The other option is to seek out a therapist who charges different amounts depending on a client's income level. Usually you can work something out, especially if the therapist is a Christian. 

Lastly, while I'm sure there are some of you who legitimately cannot afford therapy for whatever reason, (and if you're in that boat, I encourage you to pray that God opens up an opportunity for you to go--all things are possible with Him after all!), I would challenge those of you who may be using money as an excuse not to go to think about it this way: what is more important, your daily Starbucks run or your mental health and well-being? Can you go without buying new clothes or eat out less often for a few months in order to get your emotional house in order? Trust me, a clothing/entertainment fast is a SMALL price to pay for peace in your heart and mind. 

Excuse #3: I don't have time for therapy.

If you don't have an hour a week or every other week to devote to your health, then you might want to examine your priorities. The fact is that we make time for the things that are important to us. Your mental health is more important than your mani/pedi or that hour you spent on Facebook last night. No one else is going to take care of your psychological and emotional issues for you, so what are you waiting for?

Excuse #4: I have no idea how to find a good therapist in my area.

If you live in the DC or Austin area, send me an email and I can help you out. If you live elsewhere and a Google search is unhelpful, ask your pastor if he knows anyone (I'm sure he does). If you're Catholic, you could also call the diocesan office to see if they can recommend any Catholic psychologists or counselors. Above all, pray, pray, pray and don't stop looking till you find someone!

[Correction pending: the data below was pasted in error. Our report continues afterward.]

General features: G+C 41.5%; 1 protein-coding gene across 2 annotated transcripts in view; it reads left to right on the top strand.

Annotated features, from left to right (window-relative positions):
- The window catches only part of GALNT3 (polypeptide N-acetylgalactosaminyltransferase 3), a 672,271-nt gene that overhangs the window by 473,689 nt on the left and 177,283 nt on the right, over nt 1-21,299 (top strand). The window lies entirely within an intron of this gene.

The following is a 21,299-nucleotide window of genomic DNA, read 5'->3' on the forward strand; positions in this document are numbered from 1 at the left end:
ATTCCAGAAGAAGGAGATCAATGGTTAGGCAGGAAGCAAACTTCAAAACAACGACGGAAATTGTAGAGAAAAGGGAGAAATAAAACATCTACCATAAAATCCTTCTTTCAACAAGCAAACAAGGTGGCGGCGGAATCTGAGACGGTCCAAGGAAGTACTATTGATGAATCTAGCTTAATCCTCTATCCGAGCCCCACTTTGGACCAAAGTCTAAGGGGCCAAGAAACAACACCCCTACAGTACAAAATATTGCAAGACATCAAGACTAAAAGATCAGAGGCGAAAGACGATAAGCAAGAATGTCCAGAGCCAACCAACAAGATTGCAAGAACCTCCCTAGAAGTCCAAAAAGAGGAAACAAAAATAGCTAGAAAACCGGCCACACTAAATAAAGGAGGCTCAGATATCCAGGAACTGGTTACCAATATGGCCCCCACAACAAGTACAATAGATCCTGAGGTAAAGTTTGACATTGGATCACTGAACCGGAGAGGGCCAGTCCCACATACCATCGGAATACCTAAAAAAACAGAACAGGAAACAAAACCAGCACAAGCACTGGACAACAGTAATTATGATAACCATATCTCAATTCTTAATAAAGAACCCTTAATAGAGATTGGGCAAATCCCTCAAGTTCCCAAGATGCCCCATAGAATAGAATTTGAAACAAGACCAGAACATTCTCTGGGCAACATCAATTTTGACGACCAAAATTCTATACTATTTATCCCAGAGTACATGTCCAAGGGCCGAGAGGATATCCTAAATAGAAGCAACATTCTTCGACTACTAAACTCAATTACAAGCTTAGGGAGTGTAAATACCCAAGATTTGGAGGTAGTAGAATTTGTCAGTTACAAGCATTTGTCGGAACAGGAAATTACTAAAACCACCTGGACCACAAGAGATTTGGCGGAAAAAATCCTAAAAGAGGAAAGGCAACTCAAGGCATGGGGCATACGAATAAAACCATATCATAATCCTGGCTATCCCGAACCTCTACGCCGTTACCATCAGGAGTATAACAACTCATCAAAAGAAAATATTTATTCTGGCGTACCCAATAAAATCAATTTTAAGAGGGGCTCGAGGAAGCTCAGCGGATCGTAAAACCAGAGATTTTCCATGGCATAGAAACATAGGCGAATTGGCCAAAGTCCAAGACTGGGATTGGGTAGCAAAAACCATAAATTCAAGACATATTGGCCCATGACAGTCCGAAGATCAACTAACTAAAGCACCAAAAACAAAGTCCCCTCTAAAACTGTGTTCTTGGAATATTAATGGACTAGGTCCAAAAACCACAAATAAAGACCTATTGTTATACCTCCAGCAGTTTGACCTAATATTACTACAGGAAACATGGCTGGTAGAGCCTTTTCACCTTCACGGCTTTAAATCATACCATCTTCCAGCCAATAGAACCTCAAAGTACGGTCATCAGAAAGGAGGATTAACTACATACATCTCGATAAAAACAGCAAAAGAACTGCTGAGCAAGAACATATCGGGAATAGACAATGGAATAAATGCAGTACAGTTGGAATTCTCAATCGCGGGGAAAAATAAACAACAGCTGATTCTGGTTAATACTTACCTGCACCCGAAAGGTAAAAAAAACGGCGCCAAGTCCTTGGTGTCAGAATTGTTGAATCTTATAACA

Excuse #5: I already have a spiritual director, so therapy would be superfluous for me. 

If I had a nickel for every time I heard this one, I'd have a lot of nickels. My hope is that more spiritual directors will have the wisdom to send their directees to therapy when they so obviously need it, but sometimes I think even the most well-intentioned spiritual directors are wary of therapy, which is a shame. 

Here's the thing: a therapist is someone who is trained to get to the bottom of psychological and emotional problems, and to give you the tools to manage them. A spiritual director is trained to help you in your prayer life, struggles with sin, and overall relationship with Christ. A good therapist and a good spiritual director will overlap in terms of the issues they address in your sessions with them, but they are not interchangeable. 

In any case, you need both a spiritual director and a therapist, in order to avoid spiritualizing psychological issues and/or dismissing spiritual problems as psychological issues beyond your control. Both attitudes are dangerous. 

FAQ's about therapy: 

Q: I've been to therapy a few times, but I don't feel like it really helped. I didn't like the therapist I saw and/or had a bad experience. I still feel like there's a lot that's unresolved in my heart and mind. What should I do?

A: As someone who's had quite a few lackluster experiences in therapy, I can't stress the importance of not letting that keep you from looking till you find someone who really helps you. It is so worth the work. And you WILL find him or her--pray, hope, and don't worry! 

Q: My husband/boyfriend/fiance/brother/guy friend/uncle/male cousin REALLY needs therapy, but refuses to go. What should I do?